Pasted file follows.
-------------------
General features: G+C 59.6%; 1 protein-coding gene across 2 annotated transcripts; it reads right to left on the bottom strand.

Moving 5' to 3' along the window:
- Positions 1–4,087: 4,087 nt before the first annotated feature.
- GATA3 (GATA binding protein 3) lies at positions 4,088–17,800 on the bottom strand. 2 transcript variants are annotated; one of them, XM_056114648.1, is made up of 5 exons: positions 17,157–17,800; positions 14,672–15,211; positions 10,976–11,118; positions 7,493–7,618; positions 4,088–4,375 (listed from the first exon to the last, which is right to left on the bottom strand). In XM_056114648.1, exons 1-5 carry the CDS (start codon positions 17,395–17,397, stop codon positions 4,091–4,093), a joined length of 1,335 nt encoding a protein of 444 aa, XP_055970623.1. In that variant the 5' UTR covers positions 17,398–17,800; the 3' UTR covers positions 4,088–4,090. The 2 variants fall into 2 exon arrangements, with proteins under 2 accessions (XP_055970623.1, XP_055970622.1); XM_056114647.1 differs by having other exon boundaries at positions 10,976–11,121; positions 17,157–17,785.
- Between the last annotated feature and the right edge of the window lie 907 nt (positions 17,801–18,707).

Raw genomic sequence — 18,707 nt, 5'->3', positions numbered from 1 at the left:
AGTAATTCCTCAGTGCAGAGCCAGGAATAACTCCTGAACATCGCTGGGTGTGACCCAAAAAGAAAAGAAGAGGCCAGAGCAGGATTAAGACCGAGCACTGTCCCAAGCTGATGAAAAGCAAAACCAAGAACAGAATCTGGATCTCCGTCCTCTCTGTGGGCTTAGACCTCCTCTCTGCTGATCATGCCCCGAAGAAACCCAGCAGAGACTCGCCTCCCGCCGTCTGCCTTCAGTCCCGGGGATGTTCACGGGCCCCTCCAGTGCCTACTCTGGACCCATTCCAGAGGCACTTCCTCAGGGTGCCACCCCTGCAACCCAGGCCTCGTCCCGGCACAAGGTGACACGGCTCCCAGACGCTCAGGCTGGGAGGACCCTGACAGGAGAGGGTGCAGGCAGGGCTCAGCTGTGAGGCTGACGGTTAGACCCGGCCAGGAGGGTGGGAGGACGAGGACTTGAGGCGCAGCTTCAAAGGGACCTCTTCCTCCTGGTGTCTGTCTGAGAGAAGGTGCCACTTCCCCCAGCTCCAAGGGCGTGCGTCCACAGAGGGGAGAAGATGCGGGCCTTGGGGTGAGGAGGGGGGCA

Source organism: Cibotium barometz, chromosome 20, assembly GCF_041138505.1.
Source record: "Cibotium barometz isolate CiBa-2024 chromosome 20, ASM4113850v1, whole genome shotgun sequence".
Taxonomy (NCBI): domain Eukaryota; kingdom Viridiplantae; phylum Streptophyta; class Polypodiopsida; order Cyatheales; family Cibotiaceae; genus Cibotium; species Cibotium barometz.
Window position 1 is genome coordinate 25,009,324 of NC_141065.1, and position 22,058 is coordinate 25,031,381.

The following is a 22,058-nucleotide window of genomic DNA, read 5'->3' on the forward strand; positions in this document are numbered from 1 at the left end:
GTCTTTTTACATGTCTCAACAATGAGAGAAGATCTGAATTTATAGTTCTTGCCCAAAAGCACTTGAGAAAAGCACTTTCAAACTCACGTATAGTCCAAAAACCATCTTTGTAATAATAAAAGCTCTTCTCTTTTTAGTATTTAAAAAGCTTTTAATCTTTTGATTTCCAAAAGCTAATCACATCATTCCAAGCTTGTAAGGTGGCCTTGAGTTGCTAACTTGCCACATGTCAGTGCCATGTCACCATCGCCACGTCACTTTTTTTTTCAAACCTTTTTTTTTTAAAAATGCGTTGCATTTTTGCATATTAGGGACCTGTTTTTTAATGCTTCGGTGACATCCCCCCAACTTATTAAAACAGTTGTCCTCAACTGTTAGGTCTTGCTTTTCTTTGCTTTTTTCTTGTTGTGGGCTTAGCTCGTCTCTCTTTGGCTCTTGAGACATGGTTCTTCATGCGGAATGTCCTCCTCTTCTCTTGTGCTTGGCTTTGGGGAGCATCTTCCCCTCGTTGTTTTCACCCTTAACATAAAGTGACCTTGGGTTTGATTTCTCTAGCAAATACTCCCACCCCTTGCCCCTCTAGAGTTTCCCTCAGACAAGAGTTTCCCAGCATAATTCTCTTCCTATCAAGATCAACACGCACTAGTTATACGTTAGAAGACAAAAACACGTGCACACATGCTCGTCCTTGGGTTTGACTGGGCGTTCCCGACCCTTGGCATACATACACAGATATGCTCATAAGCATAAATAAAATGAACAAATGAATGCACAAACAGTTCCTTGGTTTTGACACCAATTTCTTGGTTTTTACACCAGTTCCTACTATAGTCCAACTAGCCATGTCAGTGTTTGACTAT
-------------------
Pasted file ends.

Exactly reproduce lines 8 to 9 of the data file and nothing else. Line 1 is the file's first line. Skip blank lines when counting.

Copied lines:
Source organism: Cibotium barometz, chromosome 20, assembly GCF_041138505.1.
Source record: "Cibotium barometz isolate CiBa-2024 chromosome 20, ASM4113850v1, whole genome shotgun sequence".